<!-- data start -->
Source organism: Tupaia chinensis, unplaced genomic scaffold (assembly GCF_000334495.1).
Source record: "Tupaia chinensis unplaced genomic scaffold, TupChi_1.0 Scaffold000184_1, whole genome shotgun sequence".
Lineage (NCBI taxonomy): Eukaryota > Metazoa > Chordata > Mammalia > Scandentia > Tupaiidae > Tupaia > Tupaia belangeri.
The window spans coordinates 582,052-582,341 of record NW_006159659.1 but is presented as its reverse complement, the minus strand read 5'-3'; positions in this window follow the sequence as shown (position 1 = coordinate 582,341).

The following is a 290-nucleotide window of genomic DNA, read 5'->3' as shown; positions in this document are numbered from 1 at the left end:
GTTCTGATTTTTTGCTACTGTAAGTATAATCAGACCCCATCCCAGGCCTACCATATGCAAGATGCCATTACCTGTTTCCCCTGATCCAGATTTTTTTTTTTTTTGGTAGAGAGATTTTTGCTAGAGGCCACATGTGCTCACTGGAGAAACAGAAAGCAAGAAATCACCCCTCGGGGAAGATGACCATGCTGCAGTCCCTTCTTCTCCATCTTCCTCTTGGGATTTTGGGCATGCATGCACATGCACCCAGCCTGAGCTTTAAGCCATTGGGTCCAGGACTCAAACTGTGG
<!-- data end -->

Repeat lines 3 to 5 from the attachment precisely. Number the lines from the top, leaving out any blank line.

Lineage (NCBI taxonomy): Eukaryota > Metazoa > Chordata > Mammalia > Scandentia > Tupaiidae > Tupaia > Tupaia belangeri.
The window spans coordinates 582,052-582,341 of record NW_006159659.1 but is presented as its reverse complement, the minus strand read 5'-3'; positions in this window follow the sequence as shown (position 1 = coordinate 582,341).

The following is a 290-nucleotide window of genomic DNA, read 5'->3' as shown; positions in this document are numbered from 1 at the left end: